Lecture with Neil Duncan, Collections Manager, Mammalogy, AMNH
Thursday, May 15, 2014
6:00 p.m.–8:00 p.m.
Please note: This event has already taken place. Please use the Search options on the right to find upcoming events.
Many of artist Ruth Marshall’s textile works are the outcome of her research on pelts in the American Museum of Natural History’s collection. AMNH’s Collections Manager of Mammalogy Neil Duncan will discuss his work in the natural sciences, as well as the collection and care of the museum’s holdings in an illustrated presentation at the Arsenal Gallery, home to the Museum from 1869 to 1877.
Free. Event seating is limited, to RSVP please email:
Neil Duncan graduated from the University of Vermont in 1992 with a B.S. in Wildlife and Fisheries Biology and an MS in Urban Ecology from Hofstra University. After receiving his degree, Duncan worked for a myriad of local, state and government agencies conducting research, surveys or technical field work in the natural sciences. He has grown clams on the Great South Bay, tracked mustelids in the Pacific Northwest and surveyed endangered shorebirds across Long Island. In 1999 Duncan began working in the Mammlogy Department at the American Museum of Natural History as a Scientific Assistant. As Laboratory Supervisor, he ran the Vertebrate Zoology division’s Osteological Prep Lab. Today as Collection Manager of Mammalogy, Duncan oversees the day to day operations of the department’s approximate 180,000 specimens.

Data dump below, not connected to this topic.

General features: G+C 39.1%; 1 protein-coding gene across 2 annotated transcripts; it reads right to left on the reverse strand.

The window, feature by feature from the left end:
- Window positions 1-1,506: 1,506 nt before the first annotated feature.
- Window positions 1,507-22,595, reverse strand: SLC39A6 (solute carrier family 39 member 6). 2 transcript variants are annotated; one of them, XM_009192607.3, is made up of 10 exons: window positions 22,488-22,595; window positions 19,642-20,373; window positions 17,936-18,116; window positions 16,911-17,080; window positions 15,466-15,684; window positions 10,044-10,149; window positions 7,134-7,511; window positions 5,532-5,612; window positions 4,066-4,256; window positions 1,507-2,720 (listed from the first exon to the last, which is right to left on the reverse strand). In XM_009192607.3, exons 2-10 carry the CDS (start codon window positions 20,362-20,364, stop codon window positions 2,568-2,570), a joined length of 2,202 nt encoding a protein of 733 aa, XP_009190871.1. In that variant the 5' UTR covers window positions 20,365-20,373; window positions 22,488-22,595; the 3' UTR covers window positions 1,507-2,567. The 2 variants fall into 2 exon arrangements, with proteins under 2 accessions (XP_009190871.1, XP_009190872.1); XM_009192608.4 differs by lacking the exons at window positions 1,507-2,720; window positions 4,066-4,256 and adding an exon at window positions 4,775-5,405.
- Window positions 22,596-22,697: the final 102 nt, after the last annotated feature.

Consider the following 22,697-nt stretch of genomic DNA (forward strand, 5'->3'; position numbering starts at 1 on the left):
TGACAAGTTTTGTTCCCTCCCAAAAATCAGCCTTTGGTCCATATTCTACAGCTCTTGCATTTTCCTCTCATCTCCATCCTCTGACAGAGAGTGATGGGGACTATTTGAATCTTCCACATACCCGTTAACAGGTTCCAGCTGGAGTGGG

In conjunction with an exhibition Closely Knit: A Textile Analysis of Animals by Ruth Marshall In the Arsenal Gallery through June 20, 2014
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There are currently 2 service interruptions affecting access within this park.
East 72nd St Playground
The East 72nd St Playground is closed for construction. It will reopen this summer. Central Park Conservancy is renovating the playground to improve its accessibility and connection to the park's landscape. Please visit the Central Park Conservancyfor more information.
As of April 27, Central Park's Bow Bridge is closed to the public for structural work and a fresh coat of paint. The work is expected to last three to four months. Removing the old paint will require wrapping the bridge in a tent-like structure to prevent debris from falling into the water. Along with repainting, the work will include replacing the wooden decking, fixing several beams on the underside of the span, and reinforcing approaches at either end.
Anticipated Completion: Summer 2015
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- NYC Parks Celebrates A Decade Since Unveiling The Gates In Central Park, Looks Forward To Art In Parks In 2015
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- Central Park Tour: Belvedere's Kingdom
- Central Park Tour: Heart of the Park
- Central Park Tour: Conservatory Garden
- Central Park Tour: Iconic Views of Central Park
- Exhibition Opening - Mariella Bisson: Sunlight, Water and Gravity
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